Using the isolated nature of containers, we increase reliability and decrease the complexity of updates for each application. Now, applications can be updated along with supporting libraries whenever a new container release is ready, as shown in the following diagram:

CoreOS update procedure

Finally, CoreOS has some added advantages in the realm of security. For starters, the OS can be updated as one whole unit, instead of via individual packages (refer to the preceding diagram). This avoids many issues that arise from partial updates. To achieve this, CoreOS uses two partitions: one as the active OS partition, and a secondary one to receive a full update. Once updates are completed successfully, a reboot promotes the secondary partition. If anything goes wrong, the original partition is available as a fallback.

The system owners can also control when those updates are applied. This gives us the flexibility to prioritize critical updates, while working with real-world scheduling for the more common updates. In addition, the entire update is signed and transmitted via SSL for added security across the entire process.


As mentioned previously, rkt will be continuing on as a community driven project. rkt is another implementation with a specific focus on security. The main advantage of rkt is that it runs the engine without a daemon as root, the way Docker does today. Initially, rkt also had an advantage in the establishment of trust for container images. However, recent updates to Docker have made great strides, especially the new content trust feature.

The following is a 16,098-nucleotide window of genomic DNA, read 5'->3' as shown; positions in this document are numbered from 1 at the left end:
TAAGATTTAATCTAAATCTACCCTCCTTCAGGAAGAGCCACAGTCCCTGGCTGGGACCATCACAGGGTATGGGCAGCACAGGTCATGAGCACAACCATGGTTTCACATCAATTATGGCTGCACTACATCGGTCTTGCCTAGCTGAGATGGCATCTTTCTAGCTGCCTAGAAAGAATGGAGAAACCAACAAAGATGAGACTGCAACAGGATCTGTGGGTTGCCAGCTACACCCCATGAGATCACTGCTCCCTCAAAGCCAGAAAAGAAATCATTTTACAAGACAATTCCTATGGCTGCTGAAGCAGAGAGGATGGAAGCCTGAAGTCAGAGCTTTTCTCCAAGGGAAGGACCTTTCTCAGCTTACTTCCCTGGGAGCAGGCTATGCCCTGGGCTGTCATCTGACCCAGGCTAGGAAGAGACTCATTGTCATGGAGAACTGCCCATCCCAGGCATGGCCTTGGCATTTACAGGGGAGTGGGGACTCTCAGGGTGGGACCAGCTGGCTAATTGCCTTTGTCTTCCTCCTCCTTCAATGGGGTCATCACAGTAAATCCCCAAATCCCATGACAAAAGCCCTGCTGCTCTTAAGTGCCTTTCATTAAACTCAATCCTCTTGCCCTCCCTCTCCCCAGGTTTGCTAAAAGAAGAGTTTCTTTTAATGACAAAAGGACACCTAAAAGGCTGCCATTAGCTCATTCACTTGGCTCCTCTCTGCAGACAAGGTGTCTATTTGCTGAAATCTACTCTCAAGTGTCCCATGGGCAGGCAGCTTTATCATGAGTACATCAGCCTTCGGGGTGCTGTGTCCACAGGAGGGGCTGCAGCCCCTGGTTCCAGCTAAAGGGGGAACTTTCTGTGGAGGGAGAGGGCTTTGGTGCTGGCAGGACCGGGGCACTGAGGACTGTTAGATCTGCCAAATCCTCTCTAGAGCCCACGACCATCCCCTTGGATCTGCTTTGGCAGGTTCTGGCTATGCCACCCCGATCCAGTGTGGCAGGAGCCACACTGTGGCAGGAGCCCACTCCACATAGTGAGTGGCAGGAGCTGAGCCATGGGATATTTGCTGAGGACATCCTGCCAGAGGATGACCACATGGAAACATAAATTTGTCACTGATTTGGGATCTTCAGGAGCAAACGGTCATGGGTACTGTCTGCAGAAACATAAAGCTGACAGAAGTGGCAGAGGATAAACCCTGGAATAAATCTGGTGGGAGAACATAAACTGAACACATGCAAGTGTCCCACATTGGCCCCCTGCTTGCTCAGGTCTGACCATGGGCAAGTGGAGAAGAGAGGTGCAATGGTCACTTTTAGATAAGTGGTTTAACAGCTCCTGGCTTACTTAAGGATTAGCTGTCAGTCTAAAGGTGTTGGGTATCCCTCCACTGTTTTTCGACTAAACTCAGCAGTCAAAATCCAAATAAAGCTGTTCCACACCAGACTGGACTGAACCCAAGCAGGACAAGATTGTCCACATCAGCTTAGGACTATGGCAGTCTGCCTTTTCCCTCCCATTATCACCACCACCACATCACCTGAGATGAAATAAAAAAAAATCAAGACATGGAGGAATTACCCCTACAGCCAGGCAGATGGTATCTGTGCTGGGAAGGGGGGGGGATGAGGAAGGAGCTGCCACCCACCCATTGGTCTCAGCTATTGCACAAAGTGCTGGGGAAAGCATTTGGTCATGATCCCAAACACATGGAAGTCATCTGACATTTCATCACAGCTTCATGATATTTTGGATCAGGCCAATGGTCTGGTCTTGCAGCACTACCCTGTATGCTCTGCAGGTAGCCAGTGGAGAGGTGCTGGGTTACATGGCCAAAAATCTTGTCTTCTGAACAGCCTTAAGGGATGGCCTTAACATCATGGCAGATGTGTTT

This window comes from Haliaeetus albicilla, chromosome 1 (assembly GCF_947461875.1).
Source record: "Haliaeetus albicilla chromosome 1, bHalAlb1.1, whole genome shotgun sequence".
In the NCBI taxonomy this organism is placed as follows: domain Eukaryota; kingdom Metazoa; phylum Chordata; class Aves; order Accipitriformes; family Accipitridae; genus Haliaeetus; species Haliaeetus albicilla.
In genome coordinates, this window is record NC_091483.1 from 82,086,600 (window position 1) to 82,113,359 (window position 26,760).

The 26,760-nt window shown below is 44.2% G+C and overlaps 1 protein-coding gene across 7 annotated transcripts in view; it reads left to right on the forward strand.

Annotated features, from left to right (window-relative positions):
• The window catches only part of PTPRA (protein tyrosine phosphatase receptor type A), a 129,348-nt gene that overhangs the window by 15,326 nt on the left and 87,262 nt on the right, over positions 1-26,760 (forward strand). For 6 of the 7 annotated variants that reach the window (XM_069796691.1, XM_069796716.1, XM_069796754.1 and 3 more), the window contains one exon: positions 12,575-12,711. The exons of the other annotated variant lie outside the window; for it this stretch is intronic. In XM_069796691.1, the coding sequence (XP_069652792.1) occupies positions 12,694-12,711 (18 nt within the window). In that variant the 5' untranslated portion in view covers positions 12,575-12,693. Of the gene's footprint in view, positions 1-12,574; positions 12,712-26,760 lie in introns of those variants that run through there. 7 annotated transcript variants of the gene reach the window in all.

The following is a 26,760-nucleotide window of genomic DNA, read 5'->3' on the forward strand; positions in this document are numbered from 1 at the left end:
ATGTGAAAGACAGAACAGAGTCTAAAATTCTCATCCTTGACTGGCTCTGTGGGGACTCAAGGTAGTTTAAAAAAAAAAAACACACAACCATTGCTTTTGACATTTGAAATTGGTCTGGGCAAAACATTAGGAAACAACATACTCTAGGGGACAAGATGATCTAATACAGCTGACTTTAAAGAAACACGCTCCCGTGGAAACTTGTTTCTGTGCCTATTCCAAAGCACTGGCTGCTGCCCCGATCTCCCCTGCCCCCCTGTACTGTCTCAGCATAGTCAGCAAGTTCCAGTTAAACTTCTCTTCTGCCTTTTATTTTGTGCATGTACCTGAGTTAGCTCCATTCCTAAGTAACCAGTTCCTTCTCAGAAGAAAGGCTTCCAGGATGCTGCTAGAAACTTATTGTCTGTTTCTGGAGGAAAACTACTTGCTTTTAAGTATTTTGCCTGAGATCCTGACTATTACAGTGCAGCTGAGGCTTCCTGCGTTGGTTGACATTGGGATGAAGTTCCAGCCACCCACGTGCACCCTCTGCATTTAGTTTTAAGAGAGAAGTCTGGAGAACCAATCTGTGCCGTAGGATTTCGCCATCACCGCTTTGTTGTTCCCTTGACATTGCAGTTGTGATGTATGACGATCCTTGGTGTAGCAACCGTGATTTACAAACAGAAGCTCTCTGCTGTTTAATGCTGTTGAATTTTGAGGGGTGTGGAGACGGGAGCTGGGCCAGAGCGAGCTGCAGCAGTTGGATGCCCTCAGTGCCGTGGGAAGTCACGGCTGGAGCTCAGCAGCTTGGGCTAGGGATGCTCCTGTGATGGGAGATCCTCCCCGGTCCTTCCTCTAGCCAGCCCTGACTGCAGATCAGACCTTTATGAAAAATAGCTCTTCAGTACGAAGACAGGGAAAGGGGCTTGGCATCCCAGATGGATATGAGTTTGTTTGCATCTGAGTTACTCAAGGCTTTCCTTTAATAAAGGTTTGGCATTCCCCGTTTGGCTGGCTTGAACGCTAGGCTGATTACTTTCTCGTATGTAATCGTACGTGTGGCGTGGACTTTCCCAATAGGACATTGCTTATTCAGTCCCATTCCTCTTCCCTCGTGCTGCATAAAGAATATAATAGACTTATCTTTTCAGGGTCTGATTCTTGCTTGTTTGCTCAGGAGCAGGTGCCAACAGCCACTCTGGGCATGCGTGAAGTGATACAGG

The bottom line is that rkt is still an implementation, with a focus on security, for running containers in production. rkt uses an image format named ACI, but it also supports Docker-based images. Over the past year, rkt has undergone significant updates and is now at version 1.24.0. It has gained much momentum as a means to run Docker images securely in production. 

Here’s a diagram showing how the rkt execution chain works:

In addition, CoreOS is working with Intel® to integrate the new Intel® Virtualization Technology, which allows containers to run in higher levels of isolation. This hardware-enhanced security allows the containers to be run inside a Kernel-based Virtual Machine (KVM) process, providing isolation from the kernel in a similar fashion to what we see with hypervisors today.


Another central piece in the CoreOS ecosystem worth mentioning is their open source etcd project. etcd is a distributed and consistent key-value store. A RESTful API is used to interface with etcd, so it’s easy to integrate with your project.

If it sounds familiar, it’s because we saw this process running in Chapter 1, Introduction to Kubernetes, in the section entitled Services running on the master. Kubernetes actually utilizes etcd to keep track of cluster configuration and current state. K8s uses it for its service discovery capabilities as well. For more details, refer to